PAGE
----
Combating Malnutrition in Rural Communities
Esther Wamono, a Nutrition Surveillance Officer, joined Action Against Hunger in the Karamoja region of northeastern Uganda in November. Determined to make a difference in her native country, Esther moved from the capital of Kampala, where she earned a master’s degree in applied human nutrition, to one of the poorest and driest parts of the land-locked African nation to tackle high levels of malnutrition.
What are some of the common nutritional problems you encounter in the communities where you work in Karamoja? How is Action Against Hunger addressing them?
In Karamoja, a number of factors are causing high malnutrition rates. A principle one is poor hygiene and sanitation conditions. People who don’t have access to latrines, hand-washing stations, and safe drinking water and other basic sanitation are much more likely to contract cholera, dysentery, diarrhea, hepatitis E, and other diseases that can also lead to malnutrition.
We’re addressing this problem in a variety of ways: we’re working with families to improve sanitation and hygiene in their homes, we’re helping them construct and maintain household latrines, and we’re digging bore holes to ensure they can access clean drinking water. People don’t always realize how important clean water is in combating malnutrition, but it’s critical.
Even if a child gets enough calories per day, he or she may not be getting enough of the proper nutrients. Children under five, pregnant and lactating mothers, and people living with HIV/AIDS are especially vulnerable to malnutrition. We’re working with families in Karamoja to help diversify their diets through comprehensive education and access to seeds and improved agricultural techniques.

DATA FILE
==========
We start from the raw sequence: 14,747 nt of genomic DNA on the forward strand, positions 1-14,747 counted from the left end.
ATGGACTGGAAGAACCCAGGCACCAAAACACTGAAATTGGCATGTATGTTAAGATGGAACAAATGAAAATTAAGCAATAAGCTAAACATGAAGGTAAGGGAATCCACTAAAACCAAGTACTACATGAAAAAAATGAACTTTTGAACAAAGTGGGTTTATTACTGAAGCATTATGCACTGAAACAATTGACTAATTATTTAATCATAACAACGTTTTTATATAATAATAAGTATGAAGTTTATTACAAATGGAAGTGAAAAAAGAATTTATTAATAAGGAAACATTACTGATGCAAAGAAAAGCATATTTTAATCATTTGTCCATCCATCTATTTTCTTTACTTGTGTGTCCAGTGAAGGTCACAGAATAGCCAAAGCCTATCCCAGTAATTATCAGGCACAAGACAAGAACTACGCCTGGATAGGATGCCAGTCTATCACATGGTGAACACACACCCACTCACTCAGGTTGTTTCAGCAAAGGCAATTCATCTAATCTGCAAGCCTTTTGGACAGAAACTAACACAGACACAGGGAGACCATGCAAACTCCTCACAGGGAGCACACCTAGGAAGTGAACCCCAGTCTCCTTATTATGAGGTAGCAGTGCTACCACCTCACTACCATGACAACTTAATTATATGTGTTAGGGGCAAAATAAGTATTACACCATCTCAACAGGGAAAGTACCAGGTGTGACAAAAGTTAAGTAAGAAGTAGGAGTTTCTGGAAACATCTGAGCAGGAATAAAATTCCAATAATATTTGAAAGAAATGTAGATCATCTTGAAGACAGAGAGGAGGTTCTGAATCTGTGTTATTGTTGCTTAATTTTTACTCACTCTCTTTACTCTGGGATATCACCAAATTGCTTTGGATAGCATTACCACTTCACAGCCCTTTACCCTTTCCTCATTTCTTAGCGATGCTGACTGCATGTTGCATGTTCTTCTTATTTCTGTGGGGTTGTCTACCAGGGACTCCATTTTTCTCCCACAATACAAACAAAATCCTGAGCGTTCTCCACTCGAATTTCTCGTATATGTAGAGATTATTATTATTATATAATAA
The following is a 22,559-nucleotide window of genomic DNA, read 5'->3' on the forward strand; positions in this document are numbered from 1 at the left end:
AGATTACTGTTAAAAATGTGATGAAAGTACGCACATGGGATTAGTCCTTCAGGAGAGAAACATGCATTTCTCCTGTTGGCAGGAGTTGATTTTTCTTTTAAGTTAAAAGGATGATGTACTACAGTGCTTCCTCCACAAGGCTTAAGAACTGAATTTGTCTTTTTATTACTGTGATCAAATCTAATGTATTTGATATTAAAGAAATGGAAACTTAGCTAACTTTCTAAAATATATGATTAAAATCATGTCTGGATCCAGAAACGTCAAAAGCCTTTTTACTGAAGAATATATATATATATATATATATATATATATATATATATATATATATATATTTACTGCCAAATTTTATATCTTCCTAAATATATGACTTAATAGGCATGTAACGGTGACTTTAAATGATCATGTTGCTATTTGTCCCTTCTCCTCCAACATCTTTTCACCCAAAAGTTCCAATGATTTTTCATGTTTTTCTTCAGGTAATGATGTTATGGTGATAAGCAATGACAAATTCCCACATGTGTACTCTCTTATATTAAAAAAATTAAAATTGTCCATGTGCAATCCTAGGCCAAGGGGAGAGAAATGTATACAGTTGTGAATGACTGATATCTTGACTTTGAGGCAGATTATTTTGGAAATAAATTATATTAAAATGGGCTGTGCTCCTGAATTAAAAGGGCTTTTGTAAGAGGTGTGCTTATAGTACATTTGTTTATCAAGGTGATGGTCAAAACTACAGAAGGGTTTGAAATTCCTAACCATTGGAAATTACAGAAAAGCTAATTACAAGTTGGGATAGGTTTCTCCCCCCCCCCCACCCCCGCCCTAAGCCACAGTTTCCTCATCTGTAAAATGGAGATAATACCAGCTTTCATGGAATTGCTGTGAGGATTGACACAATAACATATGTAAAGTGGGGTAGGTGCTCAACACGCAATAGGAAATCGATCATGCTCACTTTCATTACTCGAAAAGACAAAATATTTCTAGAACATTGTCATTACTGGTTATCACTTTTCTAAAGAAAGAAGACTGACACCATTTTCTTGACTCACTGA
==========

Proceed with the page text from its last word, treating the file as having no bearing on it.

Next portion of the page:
And, we’re responding to this problem on an emergency basis, as well. We’re providing immediate, life-saving treatment to severely malnourished children at our inpatient and outpatient therapeutic nutrition centers. These centers are all integrated into the local health system, so we’re building the capacity of Ugandan health workers to sustain the fight against malnutrition and increase the number of children reached by these critical interventions.
You’ve done research on improving the nutritional intake of people living with HIV/AIDS. Why is proper nutrition so important in the fight against HIV/AIDS?
Adequate nutrition is necessary to maintain the immune system, manage opportunistic infections, optimize response to medical treatment, sustain healthy levels of physical activity, and support optimal quality of life. You can give someone all the anti-retroviral medications in the world, but they aren’t going to work in the way they are designed to if the person is malnourished. This is an area we’re really emphasizing because it’s often lost in the discussion over how to fight the disease.
Action Against Hunger is promoting a healthy, nutritious lifestyle for people with the condition. We’re encouraging them to eat a variety of locally available foods in adequate quantities and combinations, consume foods that are fortified with essential micro-nutrients, eat nutritious snacks between meals, use micro-nutrient supplements in consultation with a doctor, seek prompt treatment for HIV-related conditions that affect food intake, and avoid habits that may interfere with food intake, absorption and utilization.
What’s life like in Karamoja?
Karamoja is a semi-arid region where the main livelihood is pastoralism. Typically, the men tend to the cattle while the women stay in their settlements called manyata to do household chores and raise their children. What I find most fascinating in the Karamojong culture are the colorful garments and beads worn by the women and the small wooden stools men carry everywhere to rest when they get tired. I’m from eastern Uganda, so it’s interesting for me to learn about the various customs in another region of the country.
You’ve described eliminating malnutrition among children under five and women of reproductive age as your life goal. What made you take up this work?
Uganda is often thought of as a ‘food basket,’ yet its malnutrition rates among children under five and women of reproductive age are still very high. Through my training as a nutritionist, I’ve learned that highly effective interventions don’t have to be complicated or costly. There are relatively simple and affordable ways to lower malnutrition rates among the most vulnerable populations. This is an area where it’s possible to make a big impact, so it’s very satisfying work.